ChatGPT and the new AI are wreaking havoc on cybersecurity in exciting and scary ways

Generative AI is transforming cybersecurity, helping both attackers and defenders. Cybercriminals are leveraging artificial intelligence to launch innovative and sophisticated attacks at scale. And defenders are using the same technology to protect critical infrastructure, government organizations and corporate networks, said Christopher Ahlberg, CEO of threat intelligence platform Recorded Future.

Generative AI has helped bad actors innovate and develop new attack strategies, allowing them to stay one step ahead of cybersecurity defenses. AI helps cybercriminals automate attacks, scan attack surfaces, and generate content that resonates with various geographies and demographics, enabling them to target a wider range of potential victims across different countries. Cybercriminals have adopted the technology to create convincing phishing emails. AI-generated text helps attackers produce highly personalized emails and text messages that are more likely to fool targets.

“I think you don’t have to think very creatively to realize that, man, this can really help [cybercriminals] being authors, which is a problem,” Ahlberg said.

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Defenders use AI to fend off attacks. Organizations are using technology to prevent leaks and proactively find network vulnerabilities. It also dynamically automates tasks like setting alerts for specific keywords and tracking sensitive information online. Threat hunters use AI to identify unusual patterns and summarize large amounts of data, connecting the dots across multiple sources of information and hidden patterns.

The job still requires human experts, but Ahlberg says the generative AI technology we’re seeing in projects like ChatGPT can help.

“We want to speed up the analysis cycle [to] help us analyze at the speed of thought,” he said. “It’s a very difficult thing to do and I think we’re seeing a breakthrough here, which is pretty exciting.”

Ahlberg also discussed the potential threats that highly intelligent machines could bring. As the world becomes increasingly digital and interconnected, the ability to bend reality and shape perceptions could be exploited by bad actors. These threats are not limited to nation-states, making the landscape even more complex and lopsided.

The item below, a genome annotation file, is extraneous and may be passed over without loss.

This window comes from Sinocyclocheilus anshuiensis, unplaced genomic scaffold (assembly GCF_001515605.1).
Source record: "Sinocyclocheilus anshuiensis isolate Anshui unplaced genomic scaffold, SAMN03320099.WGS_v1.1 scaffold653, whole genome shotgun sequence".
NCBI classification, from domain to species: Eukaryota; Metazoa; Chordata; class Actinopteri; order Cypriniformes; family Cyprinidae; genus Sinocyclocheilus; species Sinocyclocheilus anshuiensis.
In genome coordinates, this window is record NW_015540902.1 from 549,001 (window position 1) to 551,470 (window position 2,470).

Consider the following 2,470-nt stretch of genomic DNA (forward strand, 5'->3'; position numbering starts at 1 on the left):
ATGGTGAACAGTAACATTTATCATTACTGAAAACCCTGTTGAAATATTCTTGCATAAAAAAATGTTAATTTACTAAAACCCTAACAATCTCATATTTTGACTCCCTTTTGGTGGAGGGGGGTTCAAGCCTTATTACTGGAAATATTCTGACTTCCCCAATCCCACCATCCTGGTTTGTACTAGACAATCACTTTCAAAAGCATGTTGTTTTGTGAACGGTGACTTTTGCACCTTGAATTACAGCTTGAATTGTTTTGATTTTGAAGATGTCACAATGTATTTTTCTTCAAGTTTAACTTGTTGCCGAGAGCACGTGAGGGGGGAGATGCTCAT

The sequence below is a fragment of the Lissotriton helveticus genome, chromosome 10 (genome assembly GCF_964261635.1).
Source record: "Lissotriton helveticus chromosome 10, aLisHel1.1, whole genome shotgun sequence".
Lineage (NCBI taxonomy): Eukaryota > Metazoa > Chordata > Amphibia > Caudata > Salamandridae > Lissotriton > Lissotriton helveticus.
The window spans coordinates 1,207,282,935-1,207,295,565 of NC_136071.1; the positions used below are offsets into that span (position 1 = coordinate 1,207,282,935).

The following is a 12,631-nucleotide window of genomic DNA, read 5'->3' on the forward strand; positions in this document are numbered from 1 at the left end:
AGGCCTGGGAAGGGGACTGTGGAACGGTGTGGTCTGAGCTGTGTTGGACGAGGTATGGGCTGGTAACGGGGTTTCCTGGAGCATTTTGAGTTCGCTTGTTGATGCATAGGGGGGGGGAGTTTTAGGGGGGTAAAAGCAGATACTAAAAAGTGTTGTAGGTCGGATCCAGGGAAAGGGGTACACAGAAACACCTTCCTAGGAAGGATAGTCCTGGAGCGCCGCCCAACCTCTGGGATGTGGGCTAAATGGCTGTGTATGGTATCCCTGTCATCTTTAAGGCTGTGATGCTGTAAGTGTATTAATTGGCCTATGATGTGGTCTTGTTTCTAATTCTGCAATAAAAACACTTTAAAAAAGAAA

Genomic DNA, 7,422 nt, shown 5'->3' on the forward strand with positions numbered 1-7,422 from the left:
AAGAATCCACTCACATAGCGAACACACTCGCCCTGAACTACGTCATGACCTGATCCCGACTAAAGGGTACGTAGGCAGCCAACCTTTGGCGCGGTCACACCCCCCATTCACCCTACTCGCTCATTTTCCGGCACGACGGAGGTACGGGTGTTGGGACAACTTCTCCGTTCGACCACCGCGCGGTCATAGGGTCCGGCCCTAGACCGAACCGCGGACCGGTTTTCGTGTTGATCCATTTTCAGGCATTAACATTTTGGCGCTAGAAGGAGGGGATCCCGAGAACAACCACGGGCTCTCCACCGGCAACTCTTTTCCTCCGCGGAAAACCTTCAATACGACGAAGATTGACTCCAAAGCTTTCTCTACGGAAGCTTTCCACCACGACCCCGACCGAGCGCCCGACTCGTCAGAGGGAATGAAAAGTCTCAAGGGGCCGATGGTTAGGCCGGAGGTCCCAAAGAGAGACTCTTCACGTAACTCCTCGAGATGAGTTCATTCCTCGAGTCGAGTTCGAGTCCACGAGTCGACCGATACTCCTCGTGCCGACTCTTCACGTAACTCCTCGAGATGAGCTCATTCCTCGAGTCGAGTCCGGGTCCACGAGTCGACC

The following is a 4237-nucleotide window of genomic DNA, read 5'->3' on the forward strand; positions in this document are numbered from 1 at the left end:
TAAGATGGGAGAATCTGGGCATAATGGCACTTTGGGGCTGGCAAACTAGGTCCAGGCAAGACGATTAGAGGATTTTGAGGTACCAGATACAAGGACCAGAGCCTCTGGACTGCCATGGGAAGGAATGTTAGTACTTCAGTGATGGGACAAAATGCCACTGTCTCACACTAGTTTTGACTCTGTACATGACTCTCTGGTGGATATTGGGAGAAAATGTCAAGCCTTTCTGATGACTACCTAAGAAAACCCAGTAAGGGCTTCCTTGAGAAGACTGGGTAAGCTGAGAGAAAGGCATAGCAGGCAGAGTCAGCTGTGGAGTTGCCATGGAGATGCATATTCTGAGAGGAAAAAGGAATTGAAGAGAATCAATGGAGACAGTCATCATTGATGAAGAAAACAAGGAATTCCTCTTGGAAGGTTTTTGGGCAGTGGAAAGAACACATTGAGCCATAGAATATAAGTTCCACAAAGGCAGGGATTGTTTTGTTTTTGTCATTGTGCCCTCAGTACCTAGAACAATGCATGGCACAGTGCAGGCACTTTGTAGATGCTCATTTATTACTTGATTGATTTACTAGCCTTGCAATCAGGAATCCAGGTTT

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AI has the potential to help protect against these emerging threats, but it also comes with its own set of risks. For example, machines with high processing capabilities could hack systems faster and more effectively than humans. To counter these threats, we need to ensure that AI is used defensively and with a clear understanding of who is in control.

As AI becomes more integrated into society, it is important for lawmakers, judges and other decision makers to understand the technology and its implications. Building strong alliances between technical experts and policy makers will be key to navigating the future of AI in threat hunting and beyond.

The opportunities, challenges, and ethical considerations of AI in cybersecurity are complex and ever-changing. Ensuring unbiased AI models and maintaining human involvement in decision making will help address ethical challenges. Vigilance, collaboration and a clear understanding of the technology will be key to addressing the potential long-term threats of highly intelligent machines.

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Ahlberg also expressed concern about China, Russia and economic adversaries deploying autonomous cars. These countries will likely not slow down the development of AI or share ethical considerations. While having the ability to “unplug” such machines is a smart safeguard, he suggests that the technology’s integration into society and the global economy will likely make unplugging difficult. Ahlberg emphasizes the need to design products and machines with clarity about who controls them.

“The big thing that the Internet has done in all of this is that the Internet has become where all the information in the world has migrated to,” said Ahlberg. “These big language models are doing some pretty magical things to speed up that thought cycle.”

He added: “In the next 25 years, the world will become a reflection of the Internet.”

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